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Are pollinators going extinct? Here’s where we stand

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There is no doubt that wherever you may fall within agriculture, pollinators are one of your key players. Whether you raise crops or cows, indoors or out, you need pollinators. Yet these fuzzy insects are too often taken for granted — their health and questions over whether pollinators are going extinct are vital to address.

For decades now we have been watching our pollinator population decline due to a number of factors, including the changing climate, predators, habitat obstruction, and pest control on crops, gardens, and lawns.

In 2014, then President Barack Obama enacted the Federal Pollinator Task Force, which is co-chaired by the Environmental Protection Agency and the U.S. Department of Agriculture. The goal of this was to restore the populations of native pollinators and to restore or enhance 7 million acres of land for pollinators across the U.S. So, each U.S. state had to come up with a plan to contribute to this goal. 

In June 2022, the Empire State Native Pollinator Survey summary was published on the New York Natural Heritage Program website, and it found that of the 10 insect groups studied, that at least 38 percent (and up to 60 percent) of them are at risk of extirpation from New York. 

The 10 insect groups studied, courtesy of the Empire State Native Pollinator Survey results

This sounds pretty scary, but this 38 percent to 60 percent of the insect population at risk was only in the very small portion of New York’s native insects studied, and the insects studied were all assumed to be at risk of extirpation before the study even started. 

Growing up surrounded by agriculture in the lovely Upstate New York, I wondered what the consequences of these findings might be. In the U.S., New York is the second highest apple producer, fourth top grape producer, and the second top cabbage producer, among its other large outputs like blueberries, cauliflower, and hay. Because all these crops directly depend on pollinators, were these crops at risk too?

I talked with Maria Van Dyke, the manager of Cornell’s Danforth Lab of Entomology. Van Dyke is passionate about pollinators, specifically bees. She said that they didn’t find any specific crop or plant family that was at a real risk of extinction because of the declining pollinator population. But that doesn’t mean we are in the clear, it’s important for everyone to learn about pollinators and what we can do to help them.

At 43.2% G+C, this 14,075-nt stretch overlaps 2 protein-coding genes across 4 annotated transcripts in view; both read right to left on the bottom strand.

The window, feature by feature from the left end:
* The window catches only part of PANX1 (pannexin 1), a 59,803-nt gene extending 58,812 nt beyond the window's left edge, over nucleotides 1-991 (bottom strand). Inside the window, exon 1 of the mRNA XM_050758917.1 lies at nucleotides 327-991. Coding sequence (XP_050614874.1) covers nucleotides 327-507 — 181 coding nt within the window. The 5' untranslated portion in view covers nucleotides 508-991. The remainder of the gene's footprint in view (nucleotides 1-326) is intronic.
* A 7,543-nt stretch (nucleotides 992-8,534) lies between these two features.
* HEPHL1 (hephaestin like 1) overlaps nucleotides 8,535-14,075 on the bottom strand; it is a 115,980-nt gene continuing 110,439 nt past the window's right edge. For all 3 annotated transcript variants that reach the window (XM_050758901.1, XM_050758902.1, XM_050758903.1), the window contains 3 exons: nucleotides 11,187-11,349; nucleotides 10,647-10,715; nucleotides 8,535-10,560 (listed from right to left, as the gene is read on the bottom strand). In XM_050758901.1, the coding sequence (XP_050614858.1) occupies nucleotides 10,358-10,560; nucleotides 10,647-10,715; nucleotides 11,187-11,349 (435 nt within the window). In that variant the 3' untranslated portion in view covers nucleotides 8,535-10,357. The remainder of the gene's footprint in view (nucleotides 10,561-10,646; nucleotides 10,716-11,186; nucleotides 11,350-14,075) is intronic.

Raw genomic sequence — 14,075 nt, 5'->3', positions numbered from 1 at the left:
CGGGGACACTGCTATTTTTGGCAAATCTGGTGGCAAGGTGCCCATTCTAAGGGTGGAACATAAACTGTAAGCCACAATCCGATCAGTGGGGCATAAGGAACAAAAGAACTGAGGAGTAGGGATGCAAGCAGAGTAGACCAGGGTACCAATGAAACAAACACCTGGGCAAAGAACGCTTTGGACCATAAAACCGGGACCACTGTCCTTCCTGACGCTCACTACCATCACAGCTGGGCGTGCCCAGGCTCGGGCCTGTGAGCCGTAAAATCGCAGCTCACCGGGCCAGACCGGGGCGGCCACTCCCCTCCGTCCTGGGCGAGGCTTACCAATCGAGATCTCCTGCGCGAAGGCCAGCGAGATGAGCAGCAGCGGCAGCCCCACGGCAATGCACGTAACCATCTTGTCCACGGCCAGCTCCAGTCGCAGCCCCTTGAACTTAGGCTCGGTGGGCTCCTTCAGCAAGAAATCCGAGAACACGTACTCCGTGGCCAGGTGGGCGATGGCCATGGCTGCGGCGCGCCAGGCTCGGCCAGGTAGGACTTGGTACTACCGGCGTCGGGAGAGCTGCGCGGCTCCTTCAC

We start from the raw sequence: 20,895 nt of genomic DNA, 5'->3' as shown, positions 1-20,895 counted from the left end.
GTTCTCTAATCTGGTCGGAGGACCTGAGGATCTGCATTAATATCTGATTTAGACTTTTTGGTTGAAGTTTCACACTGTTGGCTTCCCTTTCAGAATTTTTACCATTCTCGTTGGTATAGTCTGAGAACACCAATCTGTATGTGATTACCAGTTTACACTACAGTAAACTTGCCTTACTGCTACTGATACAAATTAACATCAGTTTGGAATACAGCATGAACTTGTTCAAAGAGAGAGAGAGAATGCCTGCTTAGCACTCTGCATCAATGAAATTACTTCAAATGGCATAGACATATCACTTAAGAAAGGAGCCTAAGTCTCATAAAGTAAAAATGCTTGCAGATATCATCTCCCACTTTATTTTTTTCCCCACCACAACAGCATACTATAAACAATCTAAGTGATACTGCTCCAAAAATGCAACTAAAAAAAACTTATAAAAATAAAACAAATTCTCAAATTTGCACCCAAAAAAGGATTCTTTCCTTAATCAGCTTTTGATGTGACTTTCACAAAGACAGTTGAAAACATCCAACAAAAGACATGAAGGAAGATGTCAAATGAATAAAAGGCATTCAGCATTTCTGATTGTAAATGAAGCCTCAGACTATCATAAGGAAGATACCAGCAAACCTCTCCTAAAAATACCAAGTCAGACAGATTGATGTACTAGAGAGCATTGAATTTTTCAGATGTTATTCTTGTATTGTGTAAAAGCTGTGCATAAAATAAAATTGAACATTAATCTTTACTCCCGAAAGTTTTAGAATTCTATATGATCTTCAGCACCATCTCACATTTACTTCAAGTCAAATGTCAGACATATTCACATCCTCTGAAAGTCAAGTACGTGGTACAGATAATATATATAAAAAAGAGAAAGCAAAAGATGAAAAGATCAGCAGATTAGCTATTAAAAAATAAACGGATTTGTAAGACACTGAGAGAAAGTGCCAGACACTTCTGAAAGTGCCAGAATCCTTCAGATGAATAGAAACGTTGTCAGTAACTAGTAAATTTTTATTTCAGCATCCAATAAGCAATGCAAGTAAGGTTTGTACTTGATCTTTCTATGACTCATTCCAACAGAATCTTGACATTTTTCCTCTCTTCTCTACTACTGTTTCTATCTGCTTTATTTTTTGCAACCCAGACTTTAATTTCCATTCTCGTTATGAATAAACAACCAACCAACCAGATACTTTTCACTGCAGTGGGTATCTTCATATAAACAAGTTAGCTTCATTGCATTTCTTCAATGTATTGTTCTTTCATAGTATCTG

What is interesting to note is that some pollinators are picky eaters, while others will eat most anything in front of them. Monarch butterflies are known for their love of milkweed, and they will only eat from the milkweed plant family, so Monarchs are considered a specialist. Whereas the honey bee will consume the pollen and nectar from many different plants, so they are considered a generalist. 

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Cabbage for sale at the farmers market on Union Square in New York. (Image by FashionStock.com, Shutterstock)

Specialist pollinators might be picky eaters for various reasons. Think about our squash bees; these squash bees are originally from Central America, just like squash. As people moved north from Central America, they brought squash along the way, and the bees were quick to follow. Soon enough the New York became a huge squash-producing state, and we have squash bees galore! Squash bees evolved to consume nothing but squash. 

Some species have evolved with a plant family so that that plant family has everything the pollinator needs. For those of you who always order the same thing at every restaurant, you know how these pollinators feel: If it ain’t broke, don’t fix it!

And some species just don’t have very many options. Plants such as daylilies and irises grow only in very wet conditions, so they need a pollinator that can tolerate that. Plants such as cacti and yucca like a hot and dry environment, so they need a pollinator that likes that too. We also need to remember that our pollinators aren’t out and about all year long — some only buzz in the spring, and some only in the fall, while some seem like they never go away. 

So when it comes to helping the pollinators, you can’t plant any old thing. The best way to support your local pollinators is to plant native plants. Van Dyke and her colleagues at Cornell University published a guide to creating a pollinator garden to help you understand what your pollinators need. A guide that I love is one by the Xerces Society on what plants are native to your area and what needs they have. 

Beyond the pollinator gardens, we also need to tighten up our Integrated Pest Management (IPM) protocols. You wouldn’t put a band-aid on your knee because you might fall down today, right? So we also shouldn’t apply automatically pesticides to our fields or gardens just because they could have pests. Tightening up application at the edges of our lawns, gardens, and fields also can have a huge impact on pollinators. Diminishing or eliminating the drift of insecticides and herbicides is something we need to strive for. 

Because pollinators are crucial to all of us in agriculture, we have to start thinking about them more. Whether that’s through implementing new IPM protocols or planting a pollinator garden in the yard, we need pollinators more than they need us. 


Elizabeth Maslyn is a born and raised dairy farmer from Upstate New York. Her passion for agriculture has driven her to share the stories of farmers with all consumers, and promote agriculture in everything she does. She works hard to increase food literacy in her community, and wants to share the stories of her local farmers.

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